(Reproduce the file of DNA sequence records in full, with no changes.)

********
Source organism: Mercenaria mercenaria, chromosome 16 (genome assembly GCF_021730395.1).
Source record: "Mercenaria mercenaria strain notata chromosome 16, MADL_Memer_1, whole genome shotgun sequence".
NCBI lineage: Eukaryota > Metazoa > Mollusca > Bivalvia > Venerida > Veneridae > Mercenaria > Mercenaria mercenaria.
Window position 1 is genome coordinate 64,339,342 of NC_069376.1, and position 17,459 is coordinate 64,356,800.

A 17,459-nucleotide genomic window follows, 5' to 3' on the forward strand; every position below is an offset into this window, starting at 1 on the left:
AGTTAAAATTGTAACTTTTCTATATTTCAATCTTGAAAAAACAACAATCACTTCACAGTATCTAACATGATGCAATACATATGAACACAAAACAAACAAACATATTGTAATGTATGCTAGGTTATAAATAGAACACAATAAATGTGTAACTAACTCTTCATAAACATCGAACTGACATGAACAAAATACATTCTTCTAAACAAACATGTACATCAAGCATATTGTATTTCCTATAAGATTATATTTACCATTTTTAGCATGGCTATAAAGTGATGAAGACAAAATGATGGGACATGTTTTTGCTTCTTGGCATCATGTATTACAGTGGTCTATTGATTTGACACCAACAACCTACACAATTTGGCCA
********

Source organism: Mercenaria mercenaria, chromosome 16 (genome assembly GCF_021730395.1).
Source record: "Mercenaria mercenaria strain notata chromosome 16, MADL_Memer_1, whole genome shotgun sequence".
NCBI lineage: Eukaryota > Metazoa > Mollusca > Bivalvia > Venerida > Veneridae > Mercenaria > Mercenaria mercenaria.
Window position 1 is genome coordinate 64,339,342 of NC_069376.1, and position 17,459 is coordinate 64,356,800.

A 17,459-nucleotide genomic window follows, 5' to 3' on the forward strand; every position below is an offset into this window, starting at 1 on the left:
AGTTAAAATTGTAACTTTTCTATATTTCAATCTTGAAAAAACAACAATCACTTCACAGTATCTAACATGATGCAATACATATGAACACAAAACAAACAAACATATTGTAATGTATGCTAGGTTATAAATAGAACACAATAAATGTGTAACTAACTCTTCATAAACATCGAACTGACATGAACAAAATACATTCTTCTAAACAAACATGTACATCAAGCATATTGTATTTCCTATAAGATTATATTTACCATTTTTAGCATGGCTATAAAGTGATGAAGACAAAATGATGGGACATGTTTTTGCTTCTTGGCATCATGTATTACAGTGGTCTATTGATTTGACACCAACAACCTACACAATTTGGCCA